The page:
These negative emotions come as a consequence of this constant worry. Our thoughts determine the emotions we feel and, subsequently, our body’s response. Therefore, these repetitive thoughts leave us feeling anxious and sad.
This is why, unfortunately, existential crises can really damage our mental health if we let them get out of hand.
3. Decrease in motivation
The base of our motivation lies in our “why:” why we do what we do. If we are questioning our “why” and feel as if we don’t know the answer just yet, we may find ourselves experiencing a lack of motivation. The disconnection and sense of meaninglessness that accompanies an existential crisis makes it difficult to see the point in getting anything done.
4. Low energy levels
Our energy can decrease due to variables such as mood, sleep, and diet. If our mood is low, we won’t feel like moving or engaging in as many activities as we usually do. Newton's first law of motion states that “An object at rest stays at rest and an object in motion stays in motion.” We can use this as a metaphor to understand our bodies. The less we move and engage in activities, the harder it is to get up and do it, and therefore, the less energy we have.
If we have an irregular sleep pattern or an unbalanced diet, our energy levels will be affected. Treat your sleep and diet as a priority, because it can determine your mental health in the same way many other variables do.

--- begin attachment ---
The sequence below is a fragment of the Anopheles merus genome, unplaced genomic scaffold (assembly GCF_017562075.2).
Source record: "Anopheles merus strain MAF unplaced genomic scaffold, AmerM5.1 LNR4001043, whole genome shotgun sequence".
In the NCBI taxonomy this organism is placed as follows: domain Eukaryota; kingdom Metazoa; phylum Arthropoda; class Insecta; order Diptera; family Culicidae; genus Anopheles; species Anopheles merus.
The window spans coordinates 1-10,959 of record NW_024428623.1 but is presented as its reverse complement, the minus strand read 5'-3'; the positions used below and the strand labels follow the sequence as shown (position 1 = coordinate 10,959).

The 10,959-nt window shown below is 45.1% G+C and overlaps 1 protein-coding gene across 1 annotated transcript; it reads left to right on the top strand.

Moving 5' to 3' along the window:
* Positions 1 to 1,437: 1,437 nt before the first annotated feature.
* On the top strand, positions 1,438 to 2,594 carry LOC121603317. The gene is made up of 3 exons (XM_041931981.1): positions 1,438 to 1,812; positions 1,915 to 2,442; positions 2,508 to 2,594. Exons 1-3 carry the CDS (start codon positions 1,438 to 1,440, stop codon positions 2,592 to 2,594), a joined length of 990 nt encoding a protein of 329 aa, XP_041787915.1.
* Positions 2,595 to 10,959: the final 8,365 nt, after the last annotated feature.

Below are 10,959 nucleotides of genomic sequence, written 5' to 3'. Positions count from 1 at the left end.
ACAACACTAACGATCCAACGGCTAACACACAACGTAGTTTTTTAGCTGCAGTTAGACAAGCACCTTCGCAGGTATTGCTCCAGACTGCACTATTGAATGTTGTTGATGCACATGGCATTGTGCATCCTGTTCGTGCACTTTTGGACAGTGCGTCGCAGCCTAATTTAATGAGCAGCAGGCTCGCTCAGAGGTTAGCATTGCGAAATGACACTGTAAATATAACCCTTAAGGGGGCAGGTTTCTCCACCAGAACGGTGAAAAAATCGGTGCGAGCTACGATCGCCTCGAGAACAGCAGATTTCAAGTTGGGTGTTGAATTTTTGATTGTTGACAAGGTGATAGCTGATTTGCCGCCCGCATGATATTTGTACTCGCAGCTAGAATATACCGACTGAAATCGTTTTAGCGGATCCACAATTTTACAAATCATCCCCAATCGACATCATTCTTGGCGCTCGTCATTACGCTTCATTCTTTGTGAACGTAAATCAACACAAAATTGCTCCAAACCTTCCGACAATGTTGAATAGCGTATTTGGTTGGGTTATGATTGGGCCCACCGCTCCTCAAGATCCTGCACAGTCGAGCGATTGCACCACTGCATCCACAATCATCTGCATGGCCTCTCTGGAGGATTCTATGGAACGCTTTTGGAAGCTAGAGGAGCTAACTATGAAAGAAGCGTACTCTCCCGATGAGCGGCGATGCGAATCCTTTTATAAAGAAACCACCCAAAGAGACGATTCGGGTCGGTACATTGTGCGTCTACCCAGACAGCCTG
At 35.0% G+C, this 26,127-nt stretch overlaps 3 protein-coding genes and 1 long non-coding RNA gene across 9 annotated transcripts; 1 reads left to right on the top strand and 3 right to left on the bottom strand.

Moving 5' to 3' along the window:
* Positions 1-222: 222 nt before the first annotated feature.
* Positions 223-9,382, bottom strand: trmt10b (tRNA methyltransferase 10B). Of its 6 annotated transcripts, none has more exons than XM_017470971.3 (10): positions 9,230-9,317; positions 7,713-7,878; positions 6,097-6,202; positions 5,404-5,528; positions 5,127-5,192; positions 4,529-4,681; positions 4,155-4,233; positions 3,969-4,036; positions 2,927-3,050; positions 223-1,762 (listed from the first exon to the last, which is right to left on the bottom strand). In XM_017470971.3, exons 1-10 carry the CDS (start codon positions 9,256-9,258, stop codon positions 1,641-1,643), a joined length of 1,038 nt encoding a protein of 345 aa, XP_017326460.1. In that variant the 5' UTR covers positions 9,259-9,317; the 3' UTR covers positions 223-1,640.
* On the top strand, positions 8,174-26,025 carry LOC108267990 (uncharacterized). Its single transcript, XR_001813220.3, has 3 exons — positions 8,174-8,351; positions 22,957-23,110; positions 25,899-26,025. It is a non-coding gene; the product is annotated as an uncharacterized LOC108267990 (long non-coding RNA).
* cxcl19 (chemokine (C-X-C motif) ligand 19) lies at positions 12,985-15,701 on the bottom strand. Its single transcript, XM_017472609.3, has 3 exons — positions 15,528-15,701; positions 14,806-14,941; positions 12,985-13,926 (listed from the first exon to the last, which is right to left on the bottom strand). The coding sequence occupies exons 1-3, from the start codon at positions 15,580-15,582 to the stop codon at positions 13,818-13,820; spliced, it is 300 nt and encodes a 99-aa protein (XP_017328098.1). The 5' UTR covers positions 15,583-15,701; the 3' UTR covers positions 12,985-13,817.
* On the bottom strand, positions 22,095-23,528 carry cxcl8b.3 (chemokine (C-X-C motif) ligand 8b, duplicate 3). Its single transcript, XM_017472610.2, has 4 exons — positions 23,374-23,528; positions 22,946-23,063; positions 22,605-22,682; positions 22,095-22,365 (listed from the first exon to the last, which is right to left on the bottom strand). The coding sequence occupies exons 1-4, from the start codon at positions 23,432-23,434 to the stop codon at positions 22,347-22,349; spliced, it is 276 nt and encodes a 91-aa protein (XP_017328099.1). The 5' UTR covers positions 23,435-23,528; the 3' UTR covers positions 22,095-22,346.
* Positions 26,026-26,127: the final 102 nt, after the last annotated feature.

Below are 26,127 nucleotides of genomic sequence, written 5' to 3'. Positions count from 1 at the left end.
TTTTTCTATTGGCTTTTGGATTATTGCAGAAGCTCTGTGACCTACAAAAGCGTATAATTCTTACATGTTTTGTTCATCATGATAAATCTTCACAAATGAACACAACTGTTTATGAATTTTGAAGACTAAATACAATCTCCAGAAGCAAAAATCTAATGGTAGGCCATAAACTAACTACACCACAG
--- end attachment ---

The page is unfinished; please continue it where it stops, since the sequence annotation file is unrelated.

5. Decrease in social activity
This can also be caused by a lack of motivation and energy and can have a very negative effect on our mental health. Our social relationships are a fundamental part of our sense of support and connectedness, and the lack of them can leave us feeling lonely and disconnected. This feeds into symptoms of anxiety and depression.
What are the causes of an existential crisis?
The causes of an existential crisis vary from person to person, depending on their life, circumstances, values, and desires. Here are a few situations that could trigger an existential crisis:
1. Big life changes
This could include a very large list of possibilities, from having your first child to moving to a new country. Not every big change is going to elicit an existential crisis, and it also depends on the person, so what determines whether or not we experience this with a certain change?
Whether or not a life event triggers an existential crisis is determined by the meaning this change has when it comes to our direction and our purpose. If the change isn’t in accordance with – or if it leaves us questioning — our purpose, we may start to experience an existential crisis.